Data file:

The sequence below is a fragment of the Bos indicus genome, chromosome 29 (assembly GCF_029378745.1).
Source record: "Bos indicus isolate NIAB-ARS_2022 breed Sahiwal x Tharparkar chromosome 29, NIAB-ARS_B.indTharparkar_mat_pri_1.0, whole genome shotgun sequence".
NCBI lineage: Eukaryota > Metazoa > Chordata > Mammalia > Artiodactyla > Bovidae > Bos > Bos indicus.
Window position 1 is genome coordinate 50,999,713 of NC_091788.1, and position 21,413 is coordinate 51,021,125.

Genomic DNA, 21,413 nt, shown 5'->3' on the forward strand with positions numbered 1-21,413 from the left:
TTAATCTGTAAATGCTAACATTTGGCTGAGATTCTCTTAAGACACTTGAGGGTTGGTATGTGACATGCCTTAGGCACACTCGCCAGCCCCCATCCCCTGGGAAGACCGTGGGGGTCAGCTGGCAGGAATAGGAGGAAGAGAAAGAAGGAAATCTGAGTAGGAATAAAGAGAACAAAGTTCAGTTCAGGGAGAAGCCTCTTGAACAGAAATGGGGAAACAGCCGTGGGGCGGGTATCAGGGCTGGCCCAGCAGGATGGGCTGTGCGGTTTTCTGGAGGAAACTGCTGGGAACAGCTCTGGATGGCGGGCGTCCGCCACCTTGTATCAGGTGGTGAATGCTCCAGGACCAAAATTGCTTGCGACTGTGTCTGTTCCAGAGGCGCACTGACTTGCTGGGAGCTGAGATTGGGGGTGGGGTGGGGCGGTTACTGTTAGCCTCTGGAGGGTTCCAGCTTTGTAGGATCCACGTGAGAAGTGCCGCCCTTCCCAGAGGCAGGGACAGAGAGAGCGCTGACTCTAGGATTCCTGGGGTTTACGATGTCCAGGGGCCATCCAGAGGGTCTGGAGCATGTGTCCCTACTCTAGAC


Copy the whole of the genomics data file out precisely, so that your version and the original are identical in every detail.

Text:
The sequence below is a fragment of the Bos indicus genome, chromosome 29 (assembly GCF_029378745.1).
Source record: "Bos indicus isolate NIAB-ARS_2022 breed Sahiwal x Tharparkar chromosome 29, NIAB-ARS_B.indTharparkar_mat_pri_1.0, whole genome shotgun sequence".
NCBI lineage: Eukaryota > Metazoa > Chordata > Mammalia > Artiodactyla > Bovidae > Bos > Bos indicus.
Window position 1 is genome coordinate 50,999,713 of NC_091788.1, and position 21,413 is coordinate 51,021,125.

Genomic DNA, 21,413 nt, shown 5'->3' on the forward strand with positions numbered 1-21,413 from the left:
TTAATCTGTAAATGCTAACATTTGGCTGAGATTCTCTTAAGACACTTGAGGGTTGGTATGTGACATGCCTTAGGCACACTCGCCAGCCCCCATCCCCTGGGAAGACCGTGGGGGTCAGCTGGCAGGAATAGGAGGAAGAGAAAGAAGGAAATCTGAGTAGGAATAAAGAGAACAAAGTTCAGTTCAGGGAGAAGCCTCTTGAACAGAAATGGGGAAACAGCCGTGGGGCGGGTATCAGGGCTGGCCCAGCAGGATGGGCTGTGCGGTTTTCTGGAGGAAACTGCTGGGAACAGCTCTGGATGGCGGGCGTCCGCCACCTTGTATCAGGTGGTGAATGCTCCAGGACCAAAATTGCTTGCGACTGTGTCTGTTCCAGAGGCGCACTGACTTGCTGGGAGCTGAGATTGGGGGTGGGGTGGGGCGGTTACTGTTAGCCTCTGGAGGGTTCCAGCTTTGTAGGATCCACGTGAGAAGTGCCGCCCTTCCCAGAGGCAGGGACAGAGAGAGCGCTGACTCTAGGATTCCTGGGGTTTACGATGTCCAGGGGCCATCCAGAGGGTCTGGAGCATGTGTCCCTACTCTAGAC